OSHA Imminent Danger Inspections
The Occupational Safety and Health Administration (OSHA) will not hesitate to send a compliance officer to perform an inspection on any given construction job site. OSHA has many reasons for performing these inspections, and in this article we will be discussing imminent danger inspections. OSHA will not only conduct unannounced inspections, but they also have the right to perform a follow up inspection. If your construction job site is subject to an imminent danger inspection by OSHA, it’s recommended that you seek the counsel of an experienced OSHA defense lawyer.
What is an Imminent Danger Inspection?
In the construction industry, imminent danger inspections typically result from situations that involve a danger that has the potential to harm or kill someone before it can be eradicated through the normal OSHA process.
How Does OSHA React to an Imminent Danger?
OSHA will rank any imminent danger situation as a top priority. When there is a suspected imminent danger that makes itself present on a construction job site, OSHA will make every effort to conduct an inspection that same day. OSHA will send out an OSHA compliance officer who will reach out to the employer of that job site and request that the employer either:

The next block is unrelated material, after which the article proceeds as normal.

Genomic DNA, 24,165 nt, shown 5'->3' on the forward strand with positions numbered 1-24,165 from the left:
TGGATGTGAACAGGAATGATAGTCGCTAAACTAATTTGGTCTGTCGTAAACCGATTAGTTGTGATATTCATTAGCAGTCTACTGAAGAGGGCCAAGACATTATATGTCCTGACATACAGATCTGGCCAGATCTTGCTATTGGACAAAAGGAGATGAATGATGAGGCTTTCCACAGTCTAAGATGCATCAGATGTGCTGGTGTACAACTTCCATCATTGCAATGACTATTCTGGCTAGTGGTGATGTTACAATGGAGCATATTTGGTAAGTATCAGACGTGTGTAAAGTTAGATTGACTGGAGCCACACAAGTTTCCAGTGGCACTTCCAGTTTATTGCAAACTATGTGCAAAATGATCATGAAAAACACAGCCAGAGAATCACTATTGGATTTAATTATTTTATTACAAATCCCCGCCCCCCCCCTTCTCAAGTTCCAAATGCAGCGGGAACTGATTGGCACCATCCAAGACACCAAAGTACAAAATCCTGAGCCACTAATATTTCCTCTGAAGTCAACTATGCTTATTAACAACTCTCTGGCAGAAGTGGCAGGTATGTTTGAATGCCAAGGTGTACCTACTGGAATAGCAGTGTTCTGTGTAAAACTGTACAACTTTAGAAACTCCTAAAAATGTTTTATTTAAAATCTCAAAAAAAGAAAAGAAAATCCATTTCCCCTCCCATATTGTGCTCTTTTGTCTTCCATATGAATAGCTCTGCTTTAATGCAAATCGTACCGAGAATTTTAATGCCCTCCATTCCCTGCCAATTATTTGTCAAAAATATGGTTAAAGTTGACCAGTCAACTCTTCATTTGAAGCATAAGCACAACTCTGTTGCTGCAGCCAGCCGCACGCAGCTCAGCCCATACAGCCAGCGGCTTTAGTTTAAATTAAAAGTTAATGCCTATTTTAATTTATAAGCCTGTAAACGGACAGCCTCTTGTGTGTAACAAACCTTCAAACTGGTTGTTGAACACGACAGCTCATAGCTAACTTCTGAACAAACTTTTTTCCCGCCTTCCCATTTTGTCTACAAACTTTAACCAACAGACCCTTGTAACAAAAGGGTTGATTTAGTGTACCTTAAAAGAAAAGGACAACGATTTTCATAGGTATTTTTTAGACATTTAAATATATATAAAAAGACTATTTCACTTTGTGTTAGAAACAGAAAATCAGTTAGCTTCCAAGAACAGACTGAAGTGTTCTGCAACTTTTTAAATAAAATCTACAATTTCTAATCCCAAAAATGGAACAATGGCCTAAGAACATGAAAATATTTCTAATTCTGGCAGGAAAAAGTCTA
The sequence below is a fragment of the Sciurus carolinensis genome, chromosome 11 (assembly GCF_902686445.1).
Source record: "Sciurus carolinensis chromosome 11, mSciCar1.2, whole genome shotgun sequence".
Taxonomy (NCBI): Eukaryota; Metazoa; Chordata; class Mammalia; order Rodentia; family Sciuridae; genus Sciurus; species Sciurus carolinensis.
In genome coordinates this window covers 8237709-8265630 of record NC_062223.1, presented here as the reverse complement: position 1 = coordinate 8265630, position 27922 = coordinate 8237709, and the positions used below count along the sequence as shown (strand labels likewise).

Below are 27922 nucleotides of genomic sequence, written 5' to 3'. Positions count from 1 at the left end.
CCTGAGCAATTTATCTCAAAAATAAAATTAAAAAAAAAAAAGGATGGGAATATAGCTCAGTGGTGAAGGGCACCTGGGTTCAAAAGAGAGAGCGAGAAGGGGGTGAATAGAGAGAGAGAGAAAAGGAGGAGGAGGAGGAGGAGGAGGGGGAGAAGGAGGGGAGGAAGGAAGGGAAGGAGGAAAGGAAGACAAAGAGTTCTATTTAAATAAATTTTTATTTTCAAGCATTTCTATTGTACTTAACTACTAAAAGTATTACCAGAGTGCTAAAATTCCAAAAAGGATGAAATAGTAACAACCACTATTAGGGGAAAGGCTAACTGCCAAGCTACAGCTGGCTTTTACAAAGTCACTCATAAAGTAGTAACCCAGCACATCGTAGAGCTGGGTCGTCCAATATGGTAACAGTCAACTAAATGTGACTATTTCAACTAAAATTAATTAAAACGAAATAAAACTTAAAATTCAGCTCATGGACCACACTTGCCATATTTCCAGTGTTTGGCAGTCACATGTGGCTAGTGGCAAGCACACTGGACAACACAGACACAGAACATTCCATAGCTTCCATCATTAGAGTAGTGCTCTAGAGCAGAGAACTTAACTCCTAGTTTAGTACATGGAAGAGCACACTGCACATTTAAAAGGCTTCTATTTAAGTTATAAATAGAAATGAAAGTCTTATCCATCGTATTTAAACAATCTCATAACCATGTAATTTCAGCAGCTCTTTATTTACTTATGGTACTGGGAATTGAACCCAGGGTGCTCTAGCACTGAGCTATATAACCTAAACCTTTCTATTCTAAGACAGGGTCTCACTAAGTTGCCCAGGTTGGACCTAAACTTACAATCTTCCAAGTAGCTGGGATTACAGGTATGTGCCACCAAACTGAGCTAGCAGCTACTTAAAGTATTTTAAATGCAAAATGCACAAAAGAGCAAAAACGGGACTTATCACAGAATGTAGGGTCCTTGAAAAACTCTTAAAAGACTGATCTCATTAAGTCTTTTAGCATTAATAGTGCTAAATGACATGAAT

- Voluntarily removes the imminent danger
- Removes all employees who are at risk of being injured by the imminent danger immediately
Additionally, OSHA might request for an injunction that will prohibit any work from being performed on that job site. This is will be done as long as the imminent danger is present, and if the employer denies the OSHA compliance officer with the aforementioned requests.
If the employer of the job site does not, or is unable to voluntarily remove the imminent danger or remove their employees from the danger, the employer will be issued a citation. The compliance officer will then notify any employees that may be potentially affected by the danger and alert them of their right to refuse work when there is a hazard.
Disclaimer: The information contained in this article is for general educational information only. This information does not constitute legal advice, is not intended to constitute legal advice, nor should it be relied upon as legal advice for your specific factual pattern or situation.